I say “research” because we often might miss out on some great hidden gems. When we moved to our current house, we were just using the standard grocery shops in the area and had come across some fruit and veggie vendors that had relatively good prices and quality. But a few months later we came across a massive greenhouse market, where the producers were selling organic vegetables, fruits, pulses and herbs directly to the consumers at fantastic prices.
Unfortunately not everyone is that lucky when it comes to their local options, but it’s best to do some research before settling into your weekly grocery shopping routine.
Check out the online shops of various grocery store chains in your area to understand which type of products are sold at good prices at each shop.
5. Seasonal produce
When it comes to fruit and veg, it is often the case that in-season produce is cheaper and of better quality and nutrition. This is especially true when you’re buying from farmers’ markets.
We’ve all had the experience of buying supposedly fresh vegetables or fruit from the supermarket, only to discover that they had no taste or smell.
This is usually the case with fresh produce which is transported thousands of miles away – farmers pick the fruit while they’re still not ripe, in order to preserve their form and texture during the long journey. Needless to say, such products will have very low nutritional value and will be hard to digest as well.
There is a lot of info online about which plants grow when, for different regions and countries, so you can save a few helpful charts for your region on your phone or computer to help guide you during the year.
Here’s a helpful guide to seasonal fruit and veggies in the US, compiled by dietitian Michelle Remkus.
6. Cheap staples
Rely on cheap food staples for the majority of your calorie intake. Typically this would mean stocking up on starchy foods: oats, rice, potatoes, sweet potatoes, lentils, beans, peas, corn, bread, pasta.
Luckily for us, all of these foods are filling, cheap and extremely versatile. They can be used in thousands of delicious recipes.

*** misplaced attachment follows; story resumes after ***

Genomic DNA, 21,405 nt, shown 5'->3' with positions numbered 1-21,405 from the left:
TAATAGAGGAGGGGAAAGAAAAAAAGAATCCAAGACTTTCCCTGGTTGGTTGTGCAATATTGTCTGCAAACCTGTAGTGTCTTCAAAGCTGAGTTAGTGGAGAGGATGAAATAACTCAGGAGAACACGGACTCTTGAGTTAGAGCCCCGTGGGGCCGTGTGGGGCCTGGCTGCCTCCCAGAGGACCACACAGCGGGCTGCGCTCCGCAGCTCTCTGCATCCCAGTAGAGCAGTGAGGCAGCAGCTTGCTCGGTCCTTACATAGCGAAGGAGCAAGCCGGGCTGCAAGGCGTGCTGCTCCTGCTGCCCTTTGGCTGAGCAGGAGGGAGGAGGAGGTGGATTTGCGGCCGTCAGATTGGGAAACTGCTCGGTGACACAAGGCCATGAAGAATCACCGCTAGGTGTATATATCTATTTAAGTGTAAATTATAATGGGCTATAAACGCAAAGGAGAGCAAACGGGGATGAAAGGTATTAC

This is why I started the post with the advice for you to learn the basics of cooking and food preparation.
Because once you master some recipes which you truly enjoy eating – recipes which include one or more of these cheap staples – you can enjoy varied, nutritious, filling food at a very low cost.
Other whole food ingredients which are typically quite affordable as well include onion and garlic, carrots, zucchini, pumpkin, yams, mushrooms, all types of grains, chopped tomatoes, tomato puree or paste.
Add to that seasonal fruit and vegetables and you got yourself literally thousands of possible combinations for creating tasty, cheap vegan meals at home.
If you’re stuck for ideas on what to make, there are a ton of wonderful recipes shared on Pinterest and Youtube where you can search by keyword, and specific blogs and youtube channels dedicated to sharing simple and affordable vegan recipes.
7. Deal hunting
Whenever you see a good vegan-friendly item on sale which you know you consistently use and won’t go bad in a number of days, stock up!
Some examples: pickled, canned and jarred foods, sauces and pastes, preserves, jams, plant milks, condiments, nut butters and tahini, pasta, dry pulses, seeds, grains and nuts.
Make sure you store these properly so they don’t go bad – for canned foods just keeping them in a cool dark place is typically enough.
With dry foods, I would recommend storing them in large glass jars, so that they don’t attract insects, particularly pantry moths, or get moldy. I personally love to wash and reuse any glass jar that comes my way 😉
Particularly when it comes to nuts and seeds, I almost never buy them in packages of less than 1kg. If you don’t have a store nearby where you can buy nuts and seeds in bulk, check on amazon or ebay – buying in bulk is always more cost-effective.
8. Frozen instead of fresh
Sometimes buying fresh fruit and vegetables can be quite expensive, particularly in the colder months.
In such cases, opt for frozen or canned foods. Frozen foods typically are the healthier option, as the nutrient content is very similar to that of the fresh produce.
If you have the time and space in your house, you could also make your own winter supplies – by buying ripe fruits and veggies and herbs when they are in season, i.e. of good quality and at a good price, and canning or freezing them for later.
And if you have the resources to grow some food yourself – all the better!
I hope you found these tips for spending less money on a vegan diet helpful!
What has worked for you? Let me know in the comments what you think about these ideas and what other suggestions you might have for people who are new to this lifestyle.